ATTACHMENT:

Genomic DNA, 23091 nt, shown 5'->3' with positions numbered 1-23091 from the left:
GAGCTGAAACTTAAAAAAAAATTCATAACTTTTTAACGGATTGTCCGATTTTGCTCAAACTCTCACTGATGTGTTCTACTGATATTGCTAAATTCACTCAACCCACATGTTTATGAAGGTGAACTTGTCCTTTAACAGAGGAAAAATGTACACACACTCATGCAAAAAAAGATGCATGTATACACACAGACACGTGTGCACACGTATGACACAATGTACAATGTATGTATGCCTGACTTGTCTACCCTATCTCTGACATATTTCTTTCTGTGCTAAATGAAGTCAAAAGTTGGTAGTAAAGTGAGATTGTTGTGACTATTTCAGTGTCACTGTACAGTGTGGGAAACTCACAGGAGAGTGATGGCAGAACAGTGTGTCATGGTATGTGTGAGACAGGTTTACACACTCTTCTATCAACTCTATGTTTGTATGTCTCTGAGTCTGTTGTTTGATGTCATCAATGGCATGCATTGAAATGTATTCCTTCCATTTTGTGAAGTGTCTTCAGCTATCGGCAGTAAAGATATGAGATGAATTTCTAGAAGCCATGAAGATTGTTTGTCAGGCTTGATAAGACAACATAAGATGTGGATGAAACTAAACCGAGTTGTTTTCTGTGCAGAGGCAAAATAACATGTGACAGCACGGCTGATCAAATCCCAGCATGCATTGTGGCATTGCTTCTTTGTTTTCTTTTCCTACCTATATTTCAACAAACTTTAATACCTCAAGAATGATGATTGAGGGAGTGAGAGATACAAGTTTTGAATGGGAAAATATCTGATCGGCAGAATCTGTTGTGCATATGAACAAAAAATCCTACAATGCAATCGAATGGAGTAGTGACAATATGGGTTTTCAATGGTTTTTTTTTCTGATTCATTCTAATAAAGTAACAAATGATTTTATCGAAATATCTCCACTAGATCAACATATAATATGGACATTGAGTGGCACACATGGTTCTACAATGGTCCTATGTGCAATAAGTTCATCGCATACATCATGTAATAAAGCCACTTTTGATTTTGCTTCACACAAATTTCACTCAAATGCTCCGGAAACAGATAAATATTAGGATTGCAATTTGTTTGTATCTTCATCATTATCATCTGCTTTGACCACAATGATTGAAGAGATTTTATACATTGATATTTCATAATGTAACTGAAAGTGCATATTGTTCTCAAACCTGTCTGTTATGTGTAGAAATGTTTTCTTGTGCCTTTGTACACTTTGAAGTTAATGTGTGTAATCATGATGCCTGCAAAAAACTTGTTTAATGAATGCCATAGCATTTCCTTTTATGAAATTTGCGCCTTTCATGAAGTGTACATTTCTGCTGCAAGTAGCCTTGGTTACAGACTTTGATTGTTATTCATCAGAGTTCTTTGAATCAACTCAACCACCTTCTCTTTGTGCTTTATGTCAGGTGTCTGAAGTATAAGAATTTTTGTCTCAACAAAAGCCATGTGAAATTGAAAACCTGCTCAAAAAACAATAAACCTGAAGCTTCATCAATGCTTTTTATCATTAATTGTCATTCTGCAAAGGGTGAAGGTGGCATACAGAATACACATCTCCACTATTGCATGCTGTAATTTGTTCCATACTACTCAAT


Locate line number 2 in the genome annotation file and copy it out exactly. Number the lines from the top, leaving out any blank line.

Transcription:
GAGCTGAAACTTAAAAAAAAATTCATAACTTTTTAACGGATTGTCCGATTTTGCTCAAACTCTCACTGATGTGTTCTACTGATATTGCTAAATTCACTCAACCCACATGTTTATGAAGGTGAACTTGTCCTTTAACAGAGGAAAAATGTACACACACTCATGCAAAAAAAGATGCATGTATACACACAGACACGTGTGCACACGTATGACACAATGTACAATGTATGTATGCCTGACTTGTCTACCCTATCTCTGACATATTTCTTTCTGTGCTAAATGAAGTCAAAAGTTGGTAGTAAAGTGAGATTGTTGTGACTATTTCAGTGTCACTGTACAGTGTGGGAAACTCACAGGAGAGTGATGGCAGAACAGTGTGTCATGGTATGTGTGAGACAGGTTTACACACTCTTCTATCAACTCTATGTTTGTATGTCTCTGAGTCTGTTGTTTGATGTCATCAATGGCATGCATTGAAATGTATTCCTTCCATTTTGTGAAGTGTCTTCAGCTATCGGCAGTAAAGATATGAGATGAATTTCTAGAAGCCATGAAGATTGTTTGTCAGGCTTGATAAGACAACATAAGATGTGGATGAAACTAAACCGAGTTGTTTTCTGTGCAGAGGCAAAATAACATGTGACAGCACGGCTGATCAAATCCCAGCATGCATTGTGGCATTGCTTCTTTGTTTTCTTTTCCTACCTATATTTCAACAAACTTTAATACCTCAAGAATGATGATTGAGGGAGTGAGAGATACAAGTTTTGAATGGGAAAATATCTGATCGGCAGAATCTGTTGTGCATATGAACAAAAAATCCTACAATGCAATCGAATGGAGTAGTGACAATATGGGTTTTCAATGGTTTTTTTTTCTGATTCATTCTAATAAAGTAACAAATGATTTTATCGAAATATCTCCACTAGATCAACATATAATATGGACATTGAGTGGCACACATGGTTCTACAATGGTCCTATGTGCAATAAGTTCATCGCATACATCATGTAATAAAGCCACTTTTGATTTTGCTTCACACAAATTTCACTCAAATGCTCCGGAAACAGATAAATATTAGGATTGCAATTTGTTTGTATCTTCATCATTATCATCTGCTTTGACCACAATGATTGAAGAGATTTTATACATTGATATTTCATAATGTAACTGAAAGTGCATATTGTTCTCAAACCTGTCTGTTATGTGTAGAAATGTTTTCTTGTGCCTTTGTACACTTTGAAGTTAATGTGTGTAATCATGATGCCTGCAAAAAACTTGTTTAATGAATGCCATAGCATTTCCTTTTATGAAATTTGCGCCTTTCATGAAGTGTACATTTCTGCTGCAAGTAGCCTTGGTTACAGACTTTGATTGTTATTCATCAGAGTTCTTTGAATCAACTCAACCACCTTCTCTTTGTGCTTTATGTCAGGTGTCTGAAGTATAAGAATTTTTGTCTCAACAAAAGCCATGTGAAATTGAAAACCTGCTCAAAAAACAATAAACCTGAAGCTTCATCAATGCTTTTTATCATTAATTGTCATTCTGCAAAGGGTGAAGGTGGCATACAGAATACACATCTCCACTATTGCATGCTGTAATTTGTTCCATACTACTCAAT